Biomass in 2014: A Look Ahead
The new year will be a big one for biomass. As we begin 2014, I thought I would take a look ahead at the decisions that stand to affect our industry over the coming year, and important events to look out for.
First of all and perhaps most important, the U.S. EPA carbon accounting rule has a final deadline of July. This means that, by summer, we will know how—or whether—EPA will regulate biogenic carbon emissions from biomass under the Clean Air Act.
The long-awaited rule has been through many twists and turns over the course of becoming final. After an admittedly premature implementation in 2011, EPA requested more time to study the science behind the biomass carbon cycle, deferring the rule three years to allow for a proper carbon accounting by a scientific advisory board.
This deferral was challenged by environmental groups that wanted the original rules to go into effect immediately. The challenge set in motion a chain of legal events, a full detailing of which would make your head spin.
Here we are three years later, the final rule imminent within the next few months. The industry has made a thorough case that, taking into account the life cycle of carbon including carbon consumed during photosynthesis, the net carbon impact of using wood residue for fuel in a biomass facility is, in many cases, better than carbon neutral. We are confident that the science is on our side, and cautiously hopeful that the final rule will reflect this and be acceptable to the industry.
Another EPA activity to keep an eye on is its Section 111(d) listening tour and any resulting regulation. In September, the agency announced its first initiative in direct response to President Obama’s Climate Action Plan unveiled last summer. To make the largest impact possible, EPA decided to first target the largest source of carbon emissions: grid-connected power.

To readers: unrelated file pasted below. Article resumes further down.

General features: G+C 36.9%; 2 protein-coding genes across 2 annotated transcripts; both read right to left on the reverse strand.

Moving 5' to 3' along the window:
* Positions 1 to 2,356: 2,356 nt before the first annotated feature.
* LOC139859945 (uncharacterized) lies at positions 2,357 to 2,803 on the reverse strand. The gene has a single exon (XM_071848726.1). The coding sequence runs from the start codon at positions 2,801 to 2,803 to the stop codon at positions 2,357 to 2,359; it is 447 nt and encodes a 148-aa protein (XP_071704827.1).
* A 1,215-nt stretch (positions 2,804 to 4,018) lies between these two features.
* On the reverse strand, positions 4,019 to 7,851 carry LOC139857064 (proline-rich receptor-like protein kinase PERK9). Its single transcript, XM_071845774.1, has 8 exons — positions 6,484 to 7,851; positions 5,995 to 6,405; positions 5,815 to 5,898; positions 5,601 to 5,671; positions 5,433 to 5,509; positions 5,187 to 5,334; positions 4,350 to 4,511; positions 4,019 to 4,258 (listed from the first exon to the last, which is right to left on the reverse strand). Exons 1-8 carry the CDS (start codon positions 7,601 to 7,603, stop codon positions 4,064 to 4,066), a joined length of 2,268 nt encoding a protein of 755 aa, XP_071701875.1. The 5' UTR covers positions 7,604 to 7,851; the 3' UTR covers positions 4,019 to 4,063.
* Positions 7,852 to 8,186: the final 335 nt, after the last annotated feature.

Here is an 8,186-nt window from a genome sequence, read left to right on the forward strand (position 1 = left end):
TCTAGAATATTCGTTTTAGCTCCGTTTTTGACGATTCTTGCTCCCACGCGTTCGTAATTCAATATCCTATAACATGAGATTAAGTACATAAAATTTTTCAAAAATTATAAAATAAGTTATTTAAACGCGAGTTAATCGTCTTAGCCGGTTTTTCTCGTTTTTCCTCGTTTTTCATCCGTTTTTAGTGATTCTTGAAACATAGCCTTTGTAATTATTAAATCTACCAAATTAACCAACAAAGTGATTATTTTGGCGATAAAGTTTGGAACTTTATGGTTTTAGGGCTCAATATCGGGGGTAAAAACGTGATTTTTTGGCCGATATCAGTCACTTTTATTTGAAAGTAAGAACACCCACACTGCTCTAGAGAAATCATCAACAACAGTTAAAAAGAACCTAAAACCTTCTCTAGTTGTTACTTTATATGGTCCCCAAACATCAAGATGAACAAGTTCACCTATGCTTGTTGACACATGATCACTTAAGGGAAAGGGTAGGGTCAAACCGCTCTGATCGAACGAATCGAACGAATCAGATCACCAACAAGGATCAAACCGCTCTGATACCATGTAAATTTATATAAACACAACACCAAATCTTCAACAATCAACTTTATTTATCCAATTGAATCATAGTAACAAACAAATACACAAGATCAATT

The agency plans to work with state environmental regulators to “identify innovative, pragmatic approaches that build on the leadership that many states have already shown to cut carbon pollution from the power sector.” Biomass, especially coal cofiring and combined-heat-and-power facilities, stands to make a big impact here as an adaptable and reliable energy source that can dramatically reduce carbon emissions.
I encourage anyone reading this to participate as much as possible when the EPA schedules listening tour events in or around your region. We need to use this opportunity to drive home the environmental and economic benefits of biomass.
Finally, 2014 will bring the second National Bioenergy Day. The first one, which occurred in October, was a big success, with 25 events across the country and dozens of positive media stories. We want to make next year’s Bioenergy Day even more successful, so I hope we can increase participation. Keep an eye out for more information on National Bioenergy Day 2014.
Happy New Year—it will be an eventful one for our industry.
Author: Bob Cleaves
President and CEO, Biomass Power Association